- See under hominy.
Origin of lye hominy
An Americanism dating back to 1815–25
- whole or ground hulled corn from which the bran and germ have been removed by bleaching the whole kernels in a lye bath (lye hominy) or by crushing and sifting (pearl hominy).
Origin of hominy
1620–30, Americanism; < Virginia Algonquian (E spelling) uskatahomen, usketchamun a nominalized passive v., literally, that which is treated (in the way specified by the unidentified initial element), here probably that which is ground or beaten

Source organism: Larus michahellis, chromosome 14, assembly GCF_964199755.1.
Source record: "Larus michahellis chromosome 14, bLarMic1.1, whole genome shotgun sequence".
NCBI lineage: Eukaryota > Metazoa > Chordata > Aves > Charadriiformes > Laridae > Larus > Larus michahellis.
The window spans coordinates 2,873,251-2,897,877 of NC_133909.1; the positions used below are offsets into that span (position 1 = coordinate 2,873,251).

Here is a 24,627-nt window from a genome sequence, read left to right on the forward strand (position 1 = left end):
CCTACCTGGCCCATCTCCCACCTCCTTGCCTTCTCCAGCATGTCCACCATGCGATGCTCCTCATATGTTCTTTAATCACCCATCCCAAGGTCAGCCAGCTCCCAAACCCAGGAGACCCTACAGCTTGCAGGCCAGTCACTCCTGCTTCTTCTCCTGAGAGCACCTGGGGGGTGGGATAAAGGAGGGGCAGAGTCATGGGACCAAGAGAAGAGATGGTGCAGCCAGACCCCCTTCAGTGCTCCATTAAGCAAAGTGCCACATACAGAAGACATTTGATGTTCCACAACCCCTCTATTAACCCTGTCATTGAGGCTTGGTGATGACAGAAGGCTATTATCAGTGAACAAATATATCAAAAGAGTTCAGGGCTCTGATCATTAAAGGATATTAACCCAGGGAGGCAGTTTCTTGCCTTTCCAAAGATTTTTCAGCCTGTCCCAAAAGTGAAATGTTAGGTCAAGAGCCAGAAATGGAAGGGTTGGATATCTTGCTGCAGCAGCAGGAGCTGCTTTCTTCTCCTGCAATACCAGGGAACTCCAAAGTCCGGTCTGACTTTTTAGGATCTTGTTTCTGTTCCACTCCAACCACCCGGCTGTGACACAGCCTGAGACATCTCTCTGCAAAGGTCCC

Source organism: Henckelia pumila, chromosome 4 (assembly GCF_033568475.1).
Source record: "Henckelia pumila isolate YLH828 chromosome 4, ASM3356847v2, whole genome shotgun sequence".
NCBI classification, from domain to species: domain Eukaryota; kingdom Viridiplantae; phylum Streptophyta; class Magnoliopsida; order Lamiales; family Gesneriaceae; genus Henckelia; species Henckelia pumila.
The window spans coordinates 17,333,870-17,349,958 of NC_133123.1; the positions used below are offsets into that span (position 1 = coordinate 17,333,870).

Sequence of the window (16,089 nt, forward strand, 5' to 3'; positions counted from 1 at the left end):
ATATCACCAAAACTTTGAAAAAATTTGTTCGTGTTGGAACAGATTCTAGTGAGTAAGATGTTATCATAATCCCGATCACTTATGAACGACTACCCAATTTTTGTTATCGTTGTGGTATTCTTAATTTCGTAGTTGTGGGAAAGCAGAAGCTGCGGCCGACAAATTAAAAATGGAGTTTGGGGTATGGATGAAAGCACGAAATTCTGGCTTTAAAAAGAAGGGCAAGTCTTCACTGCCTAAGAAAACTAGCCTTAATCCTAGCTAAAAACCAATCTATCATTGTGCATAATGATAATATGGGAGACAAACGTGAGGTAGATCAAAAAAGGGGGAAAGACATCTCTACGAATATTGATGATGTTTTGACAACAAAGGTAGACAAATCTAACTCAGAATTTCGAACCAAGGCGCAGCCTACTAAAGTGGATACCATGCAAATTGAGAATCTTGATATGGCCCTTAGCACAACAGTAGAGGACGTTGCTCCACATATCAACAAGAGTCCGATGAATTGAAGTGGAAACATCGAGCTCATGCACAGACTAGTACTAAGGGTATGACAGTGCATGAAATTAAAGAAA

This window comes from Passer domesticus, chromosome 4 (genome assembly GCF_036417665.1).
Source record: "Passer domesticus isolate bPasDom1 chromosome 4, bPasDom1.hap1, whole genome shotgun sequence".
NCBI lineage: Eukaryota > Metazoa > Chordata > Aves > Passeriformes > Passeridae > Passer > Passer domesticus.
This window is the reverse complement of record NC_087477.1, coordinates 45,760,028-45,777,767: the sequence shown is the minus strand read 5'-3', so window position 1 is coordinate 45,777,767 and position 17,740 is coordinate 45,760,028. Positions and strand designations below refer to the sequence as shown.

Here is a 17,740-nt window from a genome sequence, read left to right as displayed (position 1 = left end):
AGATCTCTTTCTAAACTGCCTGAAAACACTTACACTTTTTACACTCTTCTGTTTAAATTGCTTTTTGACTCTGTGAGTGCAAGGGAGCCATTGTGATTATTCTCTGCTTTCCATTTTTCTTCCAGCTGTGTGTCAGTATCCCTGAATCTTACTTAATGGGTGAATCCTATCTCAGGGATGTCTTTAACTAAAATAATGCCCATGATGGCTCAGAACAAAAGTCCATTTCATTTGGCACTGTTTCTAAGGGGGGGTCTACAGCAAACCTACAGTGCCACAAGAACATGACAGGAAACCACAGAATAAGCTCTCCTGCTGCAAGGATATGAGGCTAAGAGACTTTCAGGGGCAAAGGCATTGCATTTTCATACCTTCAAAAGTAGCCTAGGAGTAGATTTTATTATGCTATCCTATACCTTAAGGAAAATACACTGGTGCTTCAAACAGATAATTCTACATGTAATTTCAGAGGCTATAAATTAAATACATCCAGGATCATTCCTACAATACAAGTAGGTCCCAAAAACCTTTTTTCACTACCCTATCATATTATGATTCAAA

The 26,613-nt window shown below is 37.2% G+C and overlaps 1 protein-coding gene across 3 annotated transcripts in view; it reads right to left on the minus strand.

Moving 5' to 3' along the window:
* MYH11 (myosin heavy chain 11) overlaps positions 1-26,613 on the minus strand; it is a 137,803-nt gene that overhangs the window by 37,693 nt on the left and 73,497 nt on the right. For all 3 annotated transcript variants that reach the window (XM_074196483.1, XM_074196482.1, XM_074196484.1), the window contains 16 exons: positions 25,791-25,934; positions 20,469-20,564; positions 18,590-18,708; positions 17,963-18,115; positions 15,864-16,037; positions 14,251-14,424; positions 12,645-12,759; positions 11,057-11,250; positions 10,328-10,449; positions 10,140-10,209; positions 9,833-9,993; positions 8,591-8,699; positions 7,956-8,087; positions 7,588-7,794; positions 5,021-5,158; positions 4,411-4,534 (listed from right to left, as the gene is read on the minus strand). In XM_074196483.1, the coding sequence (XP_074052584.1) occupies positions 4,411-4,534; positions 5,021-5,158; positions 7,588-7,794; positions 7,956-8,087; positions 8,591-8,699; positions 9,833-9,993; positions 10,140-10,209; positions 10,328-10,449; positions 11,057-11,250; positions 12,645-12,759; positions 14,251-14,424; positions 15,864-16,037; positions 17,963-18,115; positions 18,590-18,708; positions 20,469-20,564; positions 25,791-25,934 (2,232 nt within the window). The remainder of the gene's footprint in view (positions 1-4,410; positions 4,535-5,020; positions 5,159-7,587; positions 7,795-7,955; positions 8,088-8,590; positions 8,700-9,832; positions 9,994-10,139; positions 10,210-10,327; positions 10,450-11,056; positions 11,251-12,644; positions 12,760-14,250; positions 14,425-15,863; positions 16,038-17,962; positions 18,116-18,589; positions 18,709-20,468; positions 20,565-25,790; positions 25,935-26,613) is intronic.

Dictionary.com Unabridged Based on the Random House Unabridged Dictionary, © Random House, Inc. 2018
- mainly US coarsely ground maize prepared as a food by boiling in milk or water
C17: probably of Algonquian origin
Collins English Dictionary - Complete & Unabridged 2012 Digital Edition © William Collins Sons & Co. Ltd. 1979, 1986 © HarperCollins Publishers 1998, 2000, 2003, 2005, 2006, 2007, 2009, 2012
Word Origin and History for lye hominy
1629, first recorded by Capt. John Smith, probably from Powhatan (Algonquian) appuminneonash "parched corn," probably literally "that which is ground or beaten." See grits.
Online Etymology Dictionary, © 2010 Douglas Harper